United States Could Become the World's Largest Energy Producer
January 30, 2013
America's growing energy production will have global impacts. Indeed, based on the evidence, the United States could become the world's largest energy producer within the next 20 years, says Anthony Fenson, a writer for The Diplomat.
- Oil and gas company BP has estimated that due to unconventional sources the United States could be essentially self-sufficient by 2030 due in large part to the shale gas revolution.
- The United States could become a liquefied natural gas (LNG) exporter as early as 2016, according to the U.S. Energy Information Administration.
- BP expects that as the world population reaches a projected 8.3 billion people by 2030 and real income rises significantly, an additional 1.3 billion people will require energy. This will result in a 36 percent higher demand, with 93 percent of this increase originating from developing nations.
Future U.S. gas exports could have a substantial impact on the Asia-Pacific region, which currently imports much of its gas from Australia. Rapid Chinese and Indian growth will require significant energy imports to satisfy domestic demand in the future.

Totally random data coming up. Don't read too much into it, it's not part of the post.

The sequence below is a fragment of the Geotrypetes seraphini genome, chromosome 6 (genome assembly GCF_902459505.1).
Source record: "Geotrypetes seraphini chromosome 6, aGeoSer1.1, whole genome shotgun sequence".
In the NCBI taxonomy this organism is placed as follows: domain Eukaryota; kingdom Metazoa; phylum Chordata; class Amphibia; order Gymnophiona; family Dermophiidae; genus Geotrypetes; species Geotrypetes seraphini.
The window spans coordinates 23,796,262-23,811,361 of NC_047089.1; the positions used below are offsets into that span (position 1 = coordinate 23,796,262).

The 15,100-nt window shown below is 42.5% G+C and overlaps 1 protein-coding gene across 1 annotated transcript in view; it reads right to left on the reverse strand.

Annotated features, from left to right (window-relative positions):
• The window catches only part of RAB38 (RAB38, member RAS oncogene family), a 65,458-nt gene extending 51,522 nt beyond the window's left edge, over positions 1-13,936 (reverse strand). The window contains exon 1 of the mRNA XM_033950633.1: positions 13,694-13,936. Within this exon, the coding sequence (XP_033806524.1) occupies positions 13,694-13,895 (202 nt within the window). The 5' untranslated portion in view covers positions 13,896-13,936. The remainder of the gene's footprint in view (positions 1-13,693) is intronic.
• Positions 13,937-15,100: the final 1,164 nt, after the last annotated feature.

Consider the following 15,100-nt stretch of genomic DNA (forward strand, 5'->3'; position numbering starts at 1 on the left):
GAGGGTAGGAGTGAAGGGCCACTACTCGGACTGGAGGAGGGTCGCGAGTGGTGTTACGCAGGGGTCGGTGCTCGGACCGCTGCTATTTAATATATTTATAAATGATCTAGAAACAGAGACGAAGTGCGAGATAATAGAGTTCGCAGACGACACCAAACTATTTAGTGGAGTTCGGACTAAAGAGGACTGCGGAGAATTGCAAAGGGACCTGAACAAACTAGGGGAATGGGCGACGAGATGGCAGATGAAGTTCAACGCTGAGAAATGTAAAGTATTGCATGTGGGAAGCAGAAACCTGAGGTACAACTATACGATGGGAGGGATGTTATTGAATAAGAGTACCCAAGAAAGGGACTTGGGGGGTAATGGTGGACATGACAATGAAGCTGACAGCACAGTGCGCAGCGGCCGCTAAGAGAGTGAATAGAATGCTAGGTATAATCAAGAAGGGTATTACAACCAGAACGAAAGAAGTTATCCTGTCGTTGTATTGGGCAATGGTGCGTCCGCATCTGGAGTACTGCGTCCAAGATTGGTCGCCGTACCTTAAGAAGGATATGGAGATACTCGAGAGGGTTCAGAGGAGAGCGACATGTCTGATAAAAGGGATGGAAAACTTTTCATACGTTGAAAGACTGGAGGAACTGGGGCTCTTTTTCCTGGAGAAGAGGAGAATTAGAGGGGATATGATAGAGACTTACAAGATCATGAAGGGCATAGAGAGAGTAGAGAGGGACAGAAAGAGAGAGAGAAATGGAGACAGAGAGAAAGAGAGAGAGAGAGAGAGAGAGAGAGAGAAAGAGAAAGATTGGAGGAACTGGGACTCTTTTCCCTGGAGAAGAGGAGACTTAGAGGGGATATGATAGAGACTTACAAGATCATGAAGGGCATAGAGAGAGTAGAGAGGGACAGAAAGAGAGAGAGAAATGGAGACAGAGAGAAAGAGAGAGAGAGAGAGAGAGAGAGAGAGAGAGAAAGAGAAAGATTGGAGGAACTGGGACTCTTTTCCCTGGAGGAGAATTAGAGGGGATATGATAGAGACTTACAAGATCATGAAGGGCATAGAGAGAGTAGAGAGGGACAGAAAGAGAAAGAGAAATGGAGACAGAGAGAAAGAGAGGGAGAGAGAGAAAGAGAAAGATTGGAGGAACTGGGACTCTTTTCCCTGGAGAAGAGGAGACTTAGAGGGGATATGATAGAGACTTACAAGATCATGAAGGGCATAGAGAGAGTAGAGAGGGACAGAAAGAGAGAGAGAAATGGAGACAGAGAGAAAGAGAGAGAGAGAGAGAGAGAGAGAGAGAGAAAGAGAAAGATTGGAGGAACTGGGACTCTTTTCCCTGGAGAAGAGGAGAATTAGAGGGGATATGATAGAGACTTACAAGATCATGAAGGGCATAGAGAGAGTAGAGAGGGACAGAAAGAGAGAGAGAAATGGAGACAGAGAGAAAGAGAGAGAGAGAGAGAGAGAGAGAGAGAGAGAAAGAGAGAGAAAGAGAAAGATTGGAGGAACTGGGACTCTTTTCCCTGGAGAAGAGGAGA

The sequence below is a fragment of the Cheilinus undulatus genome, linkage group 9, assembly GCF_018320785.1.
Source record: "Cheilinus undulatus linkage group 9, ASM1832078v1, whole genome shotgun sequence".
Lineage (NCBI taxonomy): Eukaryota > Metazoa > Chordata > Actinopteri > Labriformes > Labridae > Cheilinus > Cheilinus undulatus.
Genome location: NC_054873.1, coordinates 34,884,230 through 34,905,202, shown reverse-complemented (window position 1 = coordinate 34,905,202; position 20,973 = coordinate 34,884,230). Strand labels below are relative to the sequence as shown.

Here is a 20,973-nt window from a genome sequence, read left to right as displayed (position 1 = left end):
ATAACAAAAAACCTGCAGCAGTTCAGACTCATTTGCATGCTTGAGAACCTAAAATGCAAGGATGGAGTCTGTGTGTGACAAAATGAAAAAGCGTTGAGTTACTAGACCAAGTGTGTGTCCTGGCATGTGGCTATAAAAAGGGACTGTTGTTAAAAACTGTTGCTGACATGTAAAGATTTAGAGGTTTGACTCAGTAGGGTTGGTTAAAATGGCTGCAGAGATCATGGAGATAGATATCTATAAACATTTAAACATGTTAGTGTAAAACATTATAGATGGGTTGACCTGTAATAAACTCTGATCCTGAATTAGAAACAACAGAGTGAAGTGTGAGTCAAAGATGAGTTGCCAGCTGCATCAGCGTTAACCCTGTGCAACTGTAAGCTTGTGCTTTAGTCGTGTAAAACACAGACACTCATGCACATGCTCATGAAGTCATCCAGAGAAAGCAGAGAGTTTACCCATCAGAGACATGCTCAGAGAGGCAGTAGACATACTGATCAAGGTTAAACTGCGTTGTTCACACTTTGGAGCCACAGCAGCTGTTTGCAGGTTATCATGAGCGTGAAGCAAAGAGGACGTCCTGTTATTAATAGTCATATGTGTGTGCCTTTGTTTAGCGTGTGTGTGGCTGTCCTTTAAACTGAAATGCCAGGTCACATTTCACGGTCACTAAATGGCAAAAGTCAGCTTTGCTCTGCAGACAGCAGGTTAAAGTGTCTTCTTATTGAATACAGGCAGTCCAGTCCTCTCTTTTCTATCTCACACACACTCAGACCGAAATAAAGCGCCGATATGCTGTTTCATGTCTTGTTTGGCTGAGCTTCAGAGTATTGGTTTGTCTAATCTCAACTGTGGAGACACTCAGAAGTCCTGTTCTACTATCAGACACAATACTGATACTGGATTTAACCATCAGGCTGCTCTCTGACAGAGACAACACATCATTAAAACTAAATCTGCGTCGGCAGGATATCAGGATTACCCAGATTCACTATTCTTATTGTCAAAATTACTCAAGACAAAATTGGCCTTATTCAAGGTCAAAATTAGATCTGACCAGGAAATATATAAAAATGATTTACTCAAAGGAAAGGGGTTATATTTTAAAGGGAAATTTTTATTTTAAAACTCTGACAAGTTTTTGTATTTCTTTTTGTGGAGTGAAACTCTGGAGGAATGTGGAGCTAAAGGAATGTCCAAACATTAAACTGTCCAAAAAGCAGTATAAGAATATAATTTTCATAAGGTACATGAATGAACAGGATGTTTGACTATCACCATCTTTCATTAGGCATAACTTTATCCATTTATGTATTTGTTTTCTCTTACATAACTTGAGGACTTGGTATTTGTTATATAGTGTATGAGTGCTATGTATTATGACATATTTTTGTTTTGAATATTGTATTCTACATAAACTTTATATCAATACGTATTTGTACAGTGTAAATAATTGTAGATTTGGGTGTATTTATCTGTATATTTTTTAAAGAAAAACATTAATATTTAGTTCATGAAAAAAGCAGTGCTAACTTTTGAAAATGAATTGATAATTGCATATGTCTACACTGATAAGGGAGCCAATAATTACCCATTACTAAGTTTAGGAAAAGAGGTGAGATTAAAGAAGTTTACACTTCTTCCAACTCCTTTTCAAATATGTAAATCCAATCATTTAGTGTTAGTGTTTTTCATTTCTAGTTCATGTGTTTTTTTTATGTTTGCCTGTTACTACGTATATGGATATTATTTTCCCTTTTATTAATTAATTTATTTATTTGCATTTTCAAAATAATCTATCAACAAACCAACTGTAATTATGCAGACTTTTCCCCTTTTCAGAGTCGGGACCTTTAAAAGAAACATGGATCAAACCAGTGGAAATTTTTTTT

- BP reports that by 2030 approximately 99 percent of America's energy needs will be met at home, compared with only 70 percent in 2005.
- The U.S. shale gas boom has already lowered household energy bills by an estimated $1,000 per year and has triggered new industrial investments that have boosted the manufacturing sector.
- Natural gas-fired power plants produce half as many emissions and will be necessary to reduce the impacts of the predicted heavy fossil fuel use that will likely lead to a forecasted 26 percent rise in carbon dioxide emissions by 2030.
- BP expects oil, gas and coal to comprise roughly one-quarter of the global energy market while non-fossil fuels like nuclear, hydro and renewables will make up approximately 7 percent of the market each.
Global energy production will continue to rise each year. Renewables will grow an anticipated 7.6 percent a year, fossil fuels at an estimated 2 percent per year, nuclear power by 2.6 percent a year and coal at 1.2 percent a year. With large oil reserves, increased production of biofuels and growing natural gas from shales, the United States is in an excellent position to remain an energy superpower for the foreseeable future.
Source: Anthony Fenson, "America: The Next Energy Superpower?" The Diplomat, January 23, 2013.
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